Do Translated Documents Need to be Notarised, Certified or Both?

Last Updated On: August 21, 2019

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Often when you have an important document which needs to be translated you are asked to give proof that you have used a fully qualified translation service to do the job. There are two ways you can use to prove you have an official translation. One way is getting a certified translation while the other is asking for a translation to be notarized. Both of these have different characteristics that you need to consider before you choose one or another.

Characteristics of a certified translation

This is when your chosen professional translator provides a statement which s/he signs that vouches for the translation are both an accurate and true translation of the original document.  If your document is any of the following you should choose a certified translation:

  • a business contract;
  • a court transcript;
  • an immigration document;
  • an adoption agreement;
  • a birth, death, or marriage certificate.

What is a certified translator?

This is typically a professionally trained translator who has passed an examination and has been awarded a competence certificate from an agency such as the American Translators Association (ATA) in the U.S. or the National Accreditation Authority for Translators and Interpreters (NAATI) in Australia. In the United States, you do not need to be a certified translator to certify a translation, but you can provide certification by attaching and signing a certificate of accuracy to every completed translation. However, in Australia, if you require a document to be translated for official purposes, such as for immigration, it will need to be translated and certified by a NAATI accredited translator.

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The format for a certified translation in Australia

Each translation must include an authorised translator’s statement stating that it is a correct and true translation created from the sighted document. The translation must show an official stamp which indicates the accreditation of the certifier. Each translation needs to be accompanied by a copy of the original document that has been certified and is in the original language. This must be signed and stamped as a correct and true copy by the approved certifier.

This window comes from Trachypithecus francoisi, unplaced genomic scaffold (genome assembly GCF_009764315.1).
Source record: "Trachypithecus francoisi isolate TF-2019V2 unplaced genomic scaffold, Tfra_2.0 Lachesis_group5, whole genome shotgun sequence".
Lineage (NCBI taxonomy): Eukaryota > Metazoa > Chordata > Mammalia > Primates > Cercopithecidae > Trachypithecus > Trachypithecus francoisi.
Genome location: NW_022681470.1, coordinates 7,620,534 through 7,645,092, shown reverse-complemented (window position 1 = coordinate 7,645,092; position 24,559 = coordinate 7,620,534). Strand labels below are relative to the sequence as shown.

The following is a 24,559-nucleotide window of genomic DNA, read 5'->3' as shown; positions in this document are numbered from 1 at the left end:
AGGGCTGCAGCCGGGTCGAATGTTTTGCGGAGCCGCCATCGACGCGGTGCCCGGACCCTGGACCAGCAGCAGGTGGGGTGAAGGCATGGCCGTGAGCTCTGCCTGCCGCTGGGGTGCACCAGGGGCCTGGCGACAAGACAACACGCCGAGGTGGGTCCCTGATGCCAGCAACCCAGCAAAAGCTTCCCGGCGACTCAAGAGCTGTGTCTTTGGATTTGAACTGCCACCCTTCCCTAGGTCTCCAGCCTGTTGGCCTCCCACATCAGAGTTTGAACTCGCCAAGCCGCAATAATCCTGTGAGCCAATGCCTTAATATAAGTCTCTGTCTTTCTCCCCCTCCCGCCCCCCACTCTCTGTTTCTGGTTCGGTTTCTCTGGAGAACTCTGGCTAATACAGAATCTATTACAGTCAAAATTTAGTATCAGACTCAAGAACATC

Characteristics of a notarized translation

A notarized translation is not so much about ensuring a high quality, accurate translation but more about adhering to a country’s official processes. A notary public is someone who has been given the authorisation by a government to affirm that a translation and other documents are authentic. A notarized translation is often requested for high school and university qualifications which have been awarded outside the country which requests them.

Any person who is a translator may take any translated document to a notary public, swear an oath that it is accurate and then sign the affidavit. This document is notarized as soon as the notary public has viewed and signed it. The translator doesn’t necessarily need to be certified while the notary is not required to assess the translation’s quality but is just required to verify the identity of the translator.

Most translated documents, if they are to be used for official purposes like migration to the United States, only require either certifying or notarising, but not both. Some time ago, the United States Citizenship and Immigration Service (USCIS) required that all translated documents be certified and notarized. Today, they only require certification by the translator.

 

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